Be Careful When Changing/Switching/Twigging Words – Part 1

Thesauruses. (or is it Thesauri? Both sound wrong. Too bad there’s not another word for those things, hearty guffaw!) Some authors consider them a vital tool in their writing toolbox, a necessary weapon in their literary stockpile, an essential instrument in their authorship accessory kit.

So to speak.

Others, even those of the prolific and popular variety, scorn them.

While I’ll admit that I likely rely/depend/count/bank-on synonyms far too often when writing, and defer to King’s point that having to run to a dictionary or thesaurus every time you want for a word — or a DIFFERENT word — stifles the creative process, I have found another danger altogether with the thesaurus, especially as they are generally only a click away these days.  (For instance, while writing this, I am using a service called Grammarly.  Double-click a word, and a list of available synonyms pops right up for the choosing/selecting/picking/taking.)

If not used carefully, a thesaurus can subtly or not-so-subtly add a meaning or connotation to your writing that you never planned, and if carried too many levels down, can be utterly devastating to the original intention.  I present herein some actual examples, where words in simple, everyday sentences have been replaced with synonyms. Be advised/warned/informed/apprised.

Sometimes, a lovely gesture of familial recreation:

I took my family to the beach.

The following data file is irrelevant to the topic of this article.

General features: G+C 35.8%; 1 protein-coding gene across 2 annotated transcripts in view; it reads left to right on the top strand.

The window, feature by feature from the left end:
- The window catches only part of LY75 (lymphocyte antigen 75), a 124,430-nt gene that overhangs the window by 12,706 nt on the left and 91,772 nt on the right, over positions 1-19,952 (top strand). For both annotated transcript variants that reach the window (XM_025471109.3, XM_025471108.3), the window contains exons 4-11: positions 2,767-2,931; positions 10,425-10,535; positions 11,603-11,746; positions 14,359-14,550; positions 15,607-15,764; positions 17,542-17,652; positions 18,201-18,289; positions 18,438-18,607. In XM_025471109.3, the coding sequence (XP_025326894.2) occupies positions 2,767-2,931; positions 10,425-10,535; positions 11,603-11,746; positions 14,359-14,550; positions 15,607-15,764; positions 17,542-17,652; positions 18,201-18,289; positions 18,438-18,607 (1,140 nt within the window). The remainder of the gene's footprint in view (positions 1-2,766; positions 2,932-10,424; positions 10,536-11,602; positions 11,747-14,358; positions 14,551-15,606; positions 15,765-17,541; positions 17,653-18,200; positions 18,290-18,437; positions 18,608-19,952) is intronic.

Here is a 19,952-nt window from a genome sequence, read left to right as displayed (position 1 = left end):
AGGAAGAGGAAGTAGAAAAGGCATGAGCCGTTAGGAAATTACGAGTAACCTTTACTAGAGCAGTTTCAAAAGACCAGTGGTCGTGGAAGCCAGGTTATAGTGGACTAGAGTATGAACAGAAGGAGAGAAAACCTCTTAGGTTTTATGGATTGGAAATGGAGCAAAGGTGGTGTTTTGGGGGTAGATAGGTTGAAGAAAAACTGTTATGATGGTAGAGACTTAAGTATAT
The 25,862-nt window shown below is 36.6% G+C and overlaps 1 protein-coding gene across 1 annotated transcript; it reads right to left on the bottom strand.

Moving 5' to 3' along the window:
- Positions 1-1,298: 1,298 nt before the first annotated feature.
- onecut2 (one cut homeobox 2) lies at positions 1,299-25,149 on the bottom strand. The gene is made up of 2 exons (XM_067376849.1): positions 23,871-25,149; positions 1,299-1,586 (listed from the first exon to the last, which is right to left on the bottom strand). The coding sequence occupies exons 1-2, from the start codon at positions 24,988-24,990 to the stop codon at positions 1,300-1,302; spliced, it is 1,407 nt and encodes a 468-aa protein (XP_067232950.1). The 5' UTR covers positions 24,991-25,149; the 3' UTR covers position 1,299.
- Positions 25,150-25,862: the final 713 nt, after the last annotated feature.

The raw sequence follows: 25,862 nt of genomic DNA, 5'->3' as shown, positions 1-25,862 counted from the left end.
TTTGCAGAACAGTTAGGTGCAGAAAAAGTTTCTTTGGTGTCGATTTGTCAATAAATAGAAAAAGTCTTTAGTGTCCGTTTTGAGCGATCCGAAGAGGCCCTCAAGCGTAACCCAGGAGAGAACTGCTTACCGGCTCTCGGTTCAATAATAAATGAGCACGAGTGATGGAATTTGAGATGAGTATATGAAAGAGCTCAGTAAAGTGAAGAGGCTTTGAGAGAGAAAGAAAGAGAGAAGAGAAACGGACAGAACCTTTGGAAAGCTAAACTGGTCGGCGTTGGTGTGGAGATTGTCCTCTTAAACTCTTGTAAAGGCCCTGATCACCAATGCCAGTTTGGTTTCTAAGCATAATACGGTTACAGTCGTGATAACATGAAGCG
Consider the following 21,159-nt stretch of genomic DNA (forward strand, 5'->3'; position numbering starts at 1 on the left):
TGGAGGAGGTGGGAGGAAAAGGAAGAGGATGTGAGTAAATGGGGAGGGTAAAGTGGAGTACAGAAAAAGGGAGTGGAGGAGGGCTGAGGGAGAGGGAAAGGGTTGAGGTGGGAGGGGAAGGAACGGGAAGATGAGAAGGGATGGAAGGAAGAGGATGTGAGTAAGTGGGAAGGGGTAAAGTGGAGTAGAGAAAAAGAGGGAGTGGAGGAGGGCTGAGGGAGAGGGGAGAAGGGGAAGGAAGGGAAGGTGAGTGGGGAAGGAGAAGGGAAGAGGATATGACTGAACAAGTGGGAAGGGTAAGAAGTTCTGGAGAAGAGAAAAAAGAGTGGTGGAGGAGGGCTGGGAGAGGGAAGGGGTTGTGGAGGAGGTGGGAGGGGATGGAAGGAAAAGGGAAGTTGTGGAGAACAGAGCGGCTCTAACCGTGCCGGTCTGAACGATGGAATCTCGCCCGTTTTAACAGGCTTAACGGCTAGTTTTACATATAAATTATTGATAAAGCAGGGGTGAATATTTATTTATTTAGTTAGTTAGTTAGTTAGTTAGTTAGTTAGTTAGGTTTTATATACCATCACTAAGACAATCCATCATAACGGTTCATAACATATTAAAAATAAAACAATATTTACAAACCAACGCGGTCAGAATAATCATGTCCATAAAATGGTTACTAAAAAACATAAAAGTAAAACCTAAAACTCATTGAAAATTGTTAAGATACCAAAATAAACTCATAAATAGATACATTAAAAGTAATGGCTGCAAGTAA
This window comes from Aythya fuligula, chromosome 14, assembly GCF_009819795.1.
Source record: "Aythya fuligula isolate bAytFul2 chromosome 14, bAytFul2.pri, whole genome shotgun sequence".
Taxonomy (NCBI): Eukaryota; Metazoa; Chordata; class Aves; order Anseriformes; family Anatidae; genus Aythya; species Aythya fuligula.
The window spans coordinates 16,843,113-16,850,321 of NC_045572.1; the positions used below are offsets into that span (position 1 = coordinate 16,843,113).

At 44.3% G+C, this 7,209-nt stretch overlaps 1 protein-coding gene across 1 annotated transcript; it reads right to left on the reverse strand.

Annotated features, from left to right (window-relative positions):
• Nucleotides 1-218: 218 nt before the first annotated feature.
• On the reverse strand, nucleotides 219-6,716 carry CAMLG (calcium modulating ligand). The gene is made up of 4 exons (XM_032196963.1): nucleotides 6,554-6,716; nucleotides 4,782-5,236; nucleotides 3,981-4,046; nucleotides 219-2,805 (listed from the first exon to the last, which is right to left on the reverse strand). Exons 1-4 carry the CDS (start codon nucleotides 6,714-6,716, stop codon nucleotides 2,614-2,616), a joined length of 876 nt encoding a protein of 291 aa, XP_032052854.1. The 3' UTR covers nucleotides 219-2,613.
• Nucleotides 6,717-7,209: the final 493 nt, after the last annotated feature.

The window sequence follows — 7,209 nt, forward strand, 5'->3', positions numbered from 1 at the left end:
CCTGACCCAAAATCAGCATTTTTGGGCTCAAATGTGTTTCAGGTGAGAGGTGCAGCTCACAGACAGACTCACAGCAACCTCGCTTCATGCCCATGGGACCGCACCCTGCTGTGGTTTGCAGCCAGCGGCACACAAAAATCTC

can become a little too formal, grandiose even, and can wind up curiously disconcerting:

I conveyed my people to the shore.

And if taken too far, the final product can denote a change in financial fortune:

I delivered my house to the bank.

Suddenly, a day at the beach turns into a fiscal nightmare!  Unless you are in fact intending to relay the experience of a foreclosure, you have somehow worked your way down the chain of synonym replacement and ended up far from where you intended.

Sometimes, a simple, common domestic request:

Have you seen my shoes?

can, with a few careless clicks, make one sound like they carry a strange pride in how they are shod, and want others to know:

Have you observed my footwear?

I do say, dear chap, gaze upon these!

And Sometimes, just changing one word can completely change the course of a life:

The Doctor said I’ll be fine in no time!


The Doctor said I’ll be little in a jiffy!

I have nothing against being of little stature, and if the Doc is additionally saying that I will at any moment return to my younger self, then that cannot be all bad, as I had a wonderful childhood! Still, it is far from what was originally intended, and changes the story line significantly.

If one is not careful, a compliment:

My wife is a patient driver.

Might turn into something a tad chauvinistic:

My lady is a reliable chauffeur.

And may quickly escalate into an overt crisis situation where sleeping on the couch is the least of your worries:

My woman is a solid servant.

The turn of events here is dire. I’ll leave this one without further comment.

It should be noted that not all cases of this slippery synonym slope are patently negative.  For instance, a good thing in one’s domestic life:

I consider myself a good father!

Might morph into a statement that is quite beneficial when relayed during a job interview:

I reckon myself a natural administrator

And if taken further may even open up the possibility of a career in nautical or aeronautical navigation:

I judge myself a regular captain!

You start out being a good dad and suddenly you’re piloting a boat or a plane. And you consider it all pretty typical – nothing to see here!

Until next time, word-replace with care!

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